If you ever feel a brain block, wonder why creative ideas don’t flow, or wonder why your team members aren’t able to come up with new ideas or problem solve, there are a few things we may need to be mindful of, in our personal life and at work.
Are we creating space for thinking and does your team or organisational culture enable creativity or stifle it?
Before we delve into ideas on how to harness creativity, we need to acknowledge that some of us may have a greater natural ability to come up with creative ideas and thought due to our upbringing, personality, and life skills.
However, personality traits aside, creative space, thought and time can be good for all of us.
In many organisations, common feedback is that there is simply not enough time to “truly think”, problem solve, digest ideas, and come up with real new ideas or solutions. One point I hear often is that people feel stifled, disengaged, and unable to show and share their creativity at work.
Most commonly this is reported due to time constraints.
Now, admittedly, I work mostly with people, teams and organisations who aren’t doing so well in these spaces, so if you work for a flourishing organisation that protects people’s wellbeing, psychological space, and creates time for thought, ideas, and creativity, then stay the course for “space not just pace”.
By space, I mean enabling flexibility for thought, creativity and ownership over the creative process and their outputs.
Wellbeing, engagement and motivational research shows top drivers for engagement at work include ensuring people have meaning and purpose in their work, they have an opportunity to demonstrate mastery, contribute, and are able to exhibit some autonomy over a task to flex their skills.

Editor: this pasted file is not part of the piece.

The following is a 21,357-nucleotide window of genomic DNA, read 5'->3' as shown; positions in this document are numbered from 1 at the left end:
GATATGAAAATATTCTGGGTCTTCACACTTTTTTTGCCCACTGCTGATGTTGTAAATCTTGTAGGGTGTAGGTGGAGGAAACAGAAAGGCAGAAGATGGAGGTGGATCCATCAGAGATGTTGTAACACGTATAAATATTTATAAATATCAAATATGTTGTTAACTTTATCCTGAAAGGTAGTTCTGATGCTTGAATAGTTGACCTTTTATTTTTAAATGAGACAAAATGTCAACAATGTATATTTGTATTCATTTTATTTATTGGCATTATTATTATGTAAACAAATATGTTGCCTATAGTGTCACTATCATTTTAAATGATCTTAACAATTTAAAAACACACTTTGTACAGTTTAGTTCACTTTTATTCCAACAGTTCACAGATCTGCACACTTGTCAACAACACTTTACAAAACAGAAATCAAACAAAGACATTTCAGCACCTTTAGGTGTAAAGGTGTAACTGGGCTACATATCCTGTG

A big factor for engagement in the workplace also comes down to the leaders who support us, and who know how to protect important human drivers and create space.
This is where I want to encourage your thoughts and actions towards a place of creating space for creativity, wellbeing and for connection.
Make time to create
To encourage creative thought, allow time for this in the workplace or at home. Balance your agenda of task lists and projects, with time to reflect, think, discuss and share ideas.
Collective think tanks or, as economist and American author Dan Pink refers to them, “get out of the way days” have been shown to bring great ideas, connectedness and problem solving.
Make time to connect
Ideas are often generated from one idea that leads to the next then another.
Connecting with one another is not only a great psychological buffer for wellbeing, according to the New Economics Foundation’s Foresight Project on Mental Capital and Wellbeing, but it can harness new ways of thinking as we listen and learn from others.
How are you creating space for thought, thinking and creativity? Research suggests getting out in nature can improve our wellbeing and enhance creative thought (Robbins, 2020 Yale School of Environment).
Take a walking team meeting through a local park, or personally prioritise time to get outside, leaving your task list behind to free your mind.
It’s good to fail
Creative processes often require a culture and acceptance of an increase in mistakes or errors. According to Goleman and Kaufman (1992), creative people may make more mistakes. So, create a team culture that opens up discussions regarding mistakes, accepts these as part of the process, and acknowledges that through mistakes we learn, create and discover a new way.
A culture of trust and respect, where people feel safe and able to share ideas, is also important to foster creativity and confidence. Fear of making a mistake can stifle creativity.
Playful teams win
Some research reports that teams working on a problem who laugh and play more, are more productive in their solutions, ideas, and creativity. As John Cleese, the comedian and author of Creativity: A short and cheerful guide, said, “If you want creative workers, give them enough time to play.”
Emotional wellness has been linked to a number of factors, including fostering flexible thinking, learning how to harness positive emotions, work engagement, and problem-focused coping to name a few (Seligman, 2011).
Funnily enough, many of these can be explored and developed when we create space for these things to take place.
So open up your diaries and schedule a little more creative time for yourself and your teams, and ask yourself what is it you truly want, peace or pace?